Soaring growth in Prince William County will soon require new roads, schools and other facilities totaling almost $700 million, an amount that far exceeds even the most ambitious estimates of Prince William's ability to pay, county officials said yesterday.

County Executive Robert S. Noe Jr., unveiling a list of "capital needs" that he acknowledged is too heavy for Prince William to carry and that will have to be pared significantly, called for a series of expensive spending measures, including $85.86 million in road improvements and other projects to be decided by voters at referendum this fall.

Bond referendums historically have been among the most divisive issues in Prince William politics, with voters rejecting nine of the last 12. Fiscal conservatives, motivated by a distaste for rising taxes and resentment of the county's growth, have already signaled skepticism regarding Noe's proposal and are expected to wage a full-scale campaign to defeat it.

Prince William's population has rocketed in recent years, making the once-rural county the second-largest locality in Northern Virginia. The result has been overflowing classrooms and county roads paralyzed by gridlock. More than 200,000 people now live in Prince William, and 100,000 more are expected by the turn of the century.

Noe's capital needs document, presented yesterday to the Board of County Supervisors, calls for $471 million in new roads, parks, and other county facilities over the next five years. School Superintendent Edward L. Kelly, meanwhile, has proposed spending about $220 million in his five-year plan for the county's 39,000-student school system.

The two wish lists total more than $691 million, which by some calculations is nearly four times the amount Prince William can reasonably afford if it pays for the projects through the issuance of bonds, considered the most likely funding method, county financial officials said.

"We have listed everything so that the community can know the totality of needs," said Noe, adding that he and Kelly will meet to trim their lists and devise a combined capital request to present to the supervisors.

Increasingly, Prince William's county government and school system have been in competition for the limited pool of debt that the county can prudently absorb. Prince William, seeking to ensure financial stability and instill confidence among those who purchase county bonds, has self-imposed limits on the amount of debt it can incur.

Those limits require that the county not incur debt greater than 3 percent of its tax base, and that it not spend more than 10 percent of annual county revenues to pay off its debts. If the supervisors refuse to bend the rules, the only alternative is to slash plans for new facilities, county officials said.

Early reaction from some supervisors indicated that they expect Noe and Kelly to do exactly that. "We're going to have to stay within our basic guidelines for debt," said Board Chairman Kathleen K. Seefeldt (D-Occoquan). "The big question is which projects can be deferred."

Although the supervisors lamented the approaching crisis over how to pay for new facilities, at least part of the problem is of their own making, according to county financial officials.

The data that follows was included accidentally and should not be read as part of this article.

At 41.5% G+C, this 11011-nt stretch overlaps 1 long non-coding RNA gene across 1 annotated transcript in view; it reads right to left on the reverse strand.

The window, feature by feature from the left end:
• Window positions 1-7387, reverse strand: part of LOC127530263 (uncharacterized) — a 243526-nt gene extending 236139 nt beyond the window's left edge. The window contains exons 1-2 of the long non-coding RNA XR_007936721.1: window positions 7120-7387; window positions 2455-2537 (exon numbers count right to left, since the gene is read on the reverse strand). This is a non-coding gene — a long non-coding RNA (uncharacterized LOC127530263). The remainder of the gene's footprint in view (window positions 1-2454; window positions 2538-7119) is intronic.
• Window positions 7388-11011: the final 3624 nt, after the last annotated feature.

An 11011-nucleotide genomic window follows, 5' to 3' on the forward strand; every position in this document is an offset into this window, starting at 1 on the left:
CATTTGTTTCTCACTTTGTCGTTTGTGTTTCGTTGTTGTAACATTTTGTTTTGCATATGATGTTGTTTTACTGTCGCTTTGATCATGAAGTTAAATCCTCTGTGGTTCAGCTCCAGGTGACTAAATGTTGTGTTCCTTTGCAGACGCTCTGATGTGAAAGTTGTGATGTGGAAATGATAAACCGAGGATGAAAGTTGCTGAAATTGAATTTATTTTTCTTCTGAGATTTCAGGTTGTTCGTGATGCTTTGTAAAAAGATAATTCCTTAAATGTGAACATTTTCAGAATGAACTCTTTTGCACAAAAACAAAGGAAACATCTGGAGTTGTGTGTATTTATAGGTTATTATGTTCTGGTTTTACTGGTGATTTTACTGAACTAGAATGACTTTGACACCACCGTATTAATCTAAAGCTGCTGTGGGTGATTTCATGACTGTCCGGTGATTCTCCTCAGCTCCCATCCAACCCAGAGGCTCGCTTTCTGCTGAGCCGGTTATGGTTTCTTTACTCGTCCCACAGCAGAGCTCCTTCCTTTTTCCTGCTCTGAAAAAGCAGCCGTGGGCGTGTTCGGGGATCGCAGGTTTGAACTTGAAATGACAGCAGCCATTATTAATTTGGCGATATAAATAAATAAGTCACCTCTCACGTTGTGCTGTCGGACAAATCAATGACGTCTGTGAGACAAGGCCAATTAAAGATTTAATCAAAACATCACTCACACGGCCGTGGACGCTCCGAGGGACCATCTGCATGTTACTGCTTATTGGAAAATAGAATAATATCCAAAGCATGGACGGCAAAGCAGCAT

Seefeldt, for example, was among the board members who voted last year for a large election-year cut in the real estate tax rate, an action that resulted in the elimination of several projects from the county's budget. A substantial tax increase is expected during this year's budget sessions.

Noe's call for $85 million in bonds to be presented in one or more referendums this fall may be the most provocative element of the wish list unveiled yesterday. That would be by far the largest bond proposal ever presented to county voters, who have more often than not been hostile to the notion of debt financing.

Schools have been the exception, with voters approving $44.89 million in bond proposals last fall for new schools. A $42 million bond issuance to build roads and parks was defeated in November 1986, despite an aggressive campaign in its favor by county officials.

Road construction in Virginia has historically been the province of the state government in Richmond. Increasingly, however, Northern Virginia localities have been taking the burden on themselves.

Noe's proposed bond-financed projects include major improvements to Rte. 234 and Davis Ford Road, both heavily congested routes that connect Prince William's eastern sector with the western area around Manassas. Also in the proposal are two new public libraries, one at either end of the county, as well as a new training center for the police and fire departments, which was rejected in the 1986 referendum.

Staff writer Peter Pae contributed to this report.


Prince William Parkway .............................. $22 million

Davis Ford Road design, right-of-way acquisition .... $20.6 million

Davis Ford Road (Parkway to Old Bridge) .............. $3 million

Rte. 234 third lane, ramp ............................ $2.6 million

Rte. 234 Bypass (Balls Ford Road to I-66) ........... $10 million

Police/Fire/Rescue Training Center ................... $8.65 million

Davis Ford Regional Library .......................... $5.38 million

Bull Run Regional Library ............................ $4.2 million

Recreation Center .................................... $9.43 million

Total ............................................... $85.86 million